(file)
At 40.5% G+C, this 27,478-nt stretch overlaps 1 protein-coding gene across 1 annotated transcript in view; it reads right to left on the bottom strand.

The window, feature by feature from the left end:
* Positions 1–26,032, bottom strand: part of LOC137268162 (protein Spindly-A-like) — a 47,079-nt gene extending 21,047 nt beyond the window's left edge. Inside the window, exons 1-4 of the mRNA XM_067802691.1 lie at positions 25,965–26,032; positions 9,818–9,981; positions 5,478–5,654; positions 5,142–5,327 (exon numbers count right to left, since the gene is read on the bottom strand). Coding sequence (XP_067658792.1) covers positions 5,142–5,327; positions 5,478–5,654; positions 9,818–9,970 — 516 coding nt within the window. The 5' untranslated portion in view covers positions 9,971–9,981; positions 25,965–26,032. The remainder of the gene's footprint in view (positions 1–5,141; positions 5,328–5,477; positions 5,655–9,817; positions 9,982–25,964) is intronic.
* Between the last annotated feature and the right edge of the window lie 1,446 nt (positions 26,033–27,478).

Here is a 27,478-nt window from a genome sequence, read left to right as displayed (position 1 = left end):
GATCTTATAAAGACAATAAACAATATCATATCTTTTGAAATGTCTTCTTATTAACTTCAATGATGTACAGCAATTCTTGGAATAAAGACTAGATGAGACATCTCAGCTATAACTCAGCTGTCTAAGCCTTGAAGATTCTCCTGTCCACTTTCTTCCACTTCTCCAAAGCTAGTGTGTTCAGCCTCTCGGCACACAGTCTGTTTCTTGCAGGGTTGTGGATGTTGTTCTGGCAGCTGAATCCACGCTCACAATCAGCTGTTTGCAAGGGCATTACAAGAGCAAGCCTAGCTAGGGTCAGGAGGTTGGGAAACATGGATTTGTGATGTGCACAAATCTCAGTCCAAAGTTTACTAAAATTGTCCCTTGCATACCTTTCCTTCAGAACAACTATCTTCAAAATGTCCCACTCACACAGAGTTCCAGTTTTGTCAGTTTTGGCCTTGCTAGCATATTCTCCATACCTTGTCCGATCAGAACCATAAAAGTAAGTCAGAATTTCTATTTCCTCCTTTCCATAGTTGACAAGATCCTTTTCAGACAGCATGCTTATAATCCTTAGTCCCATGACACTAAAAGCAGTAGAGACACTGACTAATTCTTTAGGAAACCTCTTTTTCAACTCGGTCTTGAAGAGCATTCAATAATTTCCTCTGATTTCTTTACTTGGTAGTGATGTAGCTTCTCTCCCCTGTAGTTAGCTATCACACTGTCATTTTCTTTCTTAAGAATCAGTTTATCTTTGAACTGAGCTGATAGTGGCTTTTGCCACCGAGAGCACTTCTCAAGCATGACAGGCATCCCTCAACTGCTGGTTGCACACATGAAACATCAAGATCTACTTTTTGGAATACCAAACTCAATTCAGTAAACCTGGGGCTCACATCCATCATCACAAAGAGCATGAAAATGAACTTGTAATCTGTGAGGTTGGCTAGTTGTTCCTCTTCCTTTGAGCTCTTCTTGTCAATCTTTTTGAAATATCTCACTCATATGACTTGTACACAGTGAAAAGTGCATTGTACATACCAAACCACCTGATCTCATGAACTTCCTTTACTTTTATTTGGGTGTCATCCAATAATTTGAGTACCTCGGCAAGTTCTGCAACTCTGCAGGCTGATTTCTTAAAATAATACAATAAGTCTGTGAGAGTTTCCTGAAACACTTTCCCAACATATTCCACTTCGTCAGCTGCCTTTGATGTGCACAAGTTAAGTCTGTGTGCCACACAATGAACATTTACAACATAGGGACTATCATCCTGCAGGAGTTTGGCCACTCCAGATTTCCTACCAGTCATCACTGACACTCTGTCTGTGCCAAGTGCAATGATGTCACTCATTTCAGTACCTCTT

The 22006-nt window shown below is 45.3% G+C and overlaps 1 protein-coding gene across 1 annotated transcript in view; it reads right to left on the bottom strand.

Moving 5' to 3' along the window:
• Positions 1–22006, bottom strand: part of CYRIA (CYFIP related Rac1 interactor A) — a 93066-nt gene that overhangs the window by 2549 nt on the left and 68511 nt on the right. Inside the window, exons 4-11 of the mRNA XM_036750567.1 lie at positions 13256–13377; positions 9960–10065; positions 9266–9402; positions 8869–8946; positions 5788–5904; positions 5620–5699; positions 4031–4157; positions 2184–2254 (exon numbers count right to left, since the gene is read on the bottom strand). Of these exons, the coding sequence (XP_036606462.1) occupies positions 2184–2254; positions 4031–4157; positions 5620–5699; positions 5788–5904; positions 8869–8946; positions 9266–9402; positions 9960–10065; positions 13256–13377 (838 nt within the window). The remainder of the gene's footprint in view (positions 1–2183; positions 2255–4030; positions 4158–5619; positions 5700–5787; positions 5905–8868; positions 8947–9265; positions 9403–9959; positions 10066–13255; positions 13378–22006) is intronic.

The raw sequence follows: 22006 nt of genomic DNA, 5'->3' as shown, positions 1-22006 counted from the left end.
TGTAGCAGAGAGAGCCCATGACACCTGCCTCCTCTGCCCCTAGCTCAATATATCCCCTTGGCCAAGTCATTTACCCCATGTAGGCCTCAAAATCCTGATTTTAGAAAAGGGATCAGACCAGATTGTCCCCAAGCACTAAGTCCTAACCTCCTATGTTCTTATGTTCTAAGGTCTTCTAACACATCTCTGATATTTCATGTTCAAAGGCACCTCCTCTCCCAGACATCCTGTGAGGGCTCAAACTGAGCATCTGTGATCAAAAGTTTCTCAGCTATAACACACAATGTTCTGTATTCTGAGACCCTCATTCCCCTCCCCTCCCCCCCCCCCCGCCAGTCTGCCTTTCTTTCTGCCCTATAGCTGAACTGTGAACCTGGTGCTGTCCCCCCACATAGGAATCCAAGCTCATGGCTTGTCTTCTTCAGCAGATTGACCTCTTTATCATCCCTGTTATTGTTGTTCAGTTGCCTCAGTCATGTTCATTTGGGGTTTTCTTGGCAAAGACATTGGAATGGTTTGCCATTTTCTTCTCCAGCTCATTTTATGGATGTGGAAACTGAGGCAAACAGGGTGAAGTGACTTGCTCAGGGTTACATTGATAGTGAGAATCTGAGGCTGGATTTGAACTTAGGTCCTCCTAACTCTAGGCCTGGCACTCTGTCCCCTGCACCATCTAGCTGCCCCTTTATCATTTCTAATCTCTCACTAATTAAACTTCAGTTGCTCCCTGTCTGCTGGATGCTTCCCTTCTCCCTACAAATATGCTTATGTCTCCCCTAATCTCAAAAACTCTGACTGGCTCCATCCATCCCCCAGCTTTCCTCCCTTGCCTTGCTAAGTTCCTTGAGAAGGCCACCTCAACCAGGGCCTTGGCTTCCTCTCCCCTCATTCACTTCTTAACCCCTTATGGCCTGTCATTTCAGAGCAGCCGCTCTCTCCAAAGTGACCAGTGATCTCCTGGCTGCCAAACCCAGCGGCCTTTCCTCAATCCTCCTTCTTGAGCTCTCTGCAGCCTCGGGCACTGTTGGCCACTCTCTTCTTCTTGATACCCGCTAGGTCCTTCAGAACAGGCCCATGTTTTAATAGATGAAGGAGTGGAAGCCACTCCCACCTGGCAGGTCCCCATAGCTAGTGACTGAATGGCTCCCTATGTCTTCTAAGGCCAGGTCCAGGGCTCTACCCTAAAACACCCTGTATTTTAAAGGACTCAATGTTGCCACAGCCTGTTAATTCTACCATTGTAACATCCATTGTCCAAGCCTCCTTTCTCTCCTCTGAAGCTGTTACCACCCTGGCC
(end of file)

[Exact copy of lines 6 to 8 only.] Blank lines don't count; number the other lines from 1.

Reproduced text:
GATCTTATAAAGACAATAAACAATATCATATCTTTTGAAATGTCTTCTTATTAACTTCAATGATGTACAGCAATTCTTGGAATAAAGACTAGATGAGACATCTCAGCTATAACTCAGCTGTCTAAGCCTTGAAGATTCTCCTGTCCACTTTCTTCCACTTCTCCAAAGCTAGTGTGTTCAGCCTCTCGGCACACAGTCTGTTTCTTGCAGGGTTGTGGATGTTGTTCTGGCAGCTGAATCCACGCTCACAATCAGCTGTTTGCAAGGGCATTACAAGAGCAAGCCTAGCTAGGGTCAGGAGGTTGGGAAACATGGATTTGTGATGTGCACAAATCTCAGTCCAAAGTTTACTAAAATTGTCCCTTGCATACCTTTCCTTCAGAACAACTATCTTCAAAATGTCCCACTCACACAGAGTTCCAGTTTTGTCAGTTTTGGCCTTGCTAGCATATTCTCCATACCTTGTCCGATCAGAACCATAAAAGTAAGTCAGAATTTCTATTTCCTCCTTTCCATAGTTGACAAGATCCTTTTCAGACAGCATGCTTATAATCCTTAGTCCCATGACACTAAAAGCAGTAGAGACACTGACTAATTCTTTAGGAAACCTCTTTTTCAACTCGGTCTTGAAGAGCATTCAATAATTTCCTCTGATTTCTTTACTTGGTAGTGATGTAGCTTCTCTCCCCTGTAGTTAGCTATCACACTGTCATTTTCTTTCTTAAGAATCAGTTTATCTTTGAACTGAGCTGATAGTGGCTTTTGCCACCGAGAGCACTTCTCAAGCATGACAGGCATCCCTCAACTGCTGGTTGCACACATGAAACATCAAGATCTACTTTTTGGAATACCAAACTCAATTCAGTAAACCTGGGGCTCACATCCATCATCACAAAGAGCATGAAAATGAACTTGTAATCTGTGAGGTTGGCTAGTTGTTCCTCTTCCTTTGAGCTCTTCTTGTCAATCTTTTTGAAATATCTCACTCATATGACTTGTACACAGTGAAAAGTGCATTGTACATACCAAACCACCTGATCTCATGAACTTCCTTTACTTTTATTTGGGTGTCATCCAATAATTTGAGTACCTCGGCAAGTTCTGCAACTCTGCAGGCTGATTTCTTAAAATAATACAATAAGTCTGTGAGAGTTTCCTGAAACACTTTCCCAACATATTCCACTTCGTCAGCTGCCTTTGATGTGCACAAGTTAAGTCTGTGTGCCACACAATGAACATTTACAACATAGGGACTATCATCCTGCAGGAGTTTGGCCACTCCAGATTTCCTACCAGTCATCACTGACACTCTGTCTGTGCCAAGTGCAATGATGTCACTCATTTCAGTACCTCTT

The 22006-nt window shown below is 45.3% G+C and overlaps 1 protein-coding gene across 1 annotated transcript in view; it reads right to left on the bottom strand.

Moving 5' to 3' along the window: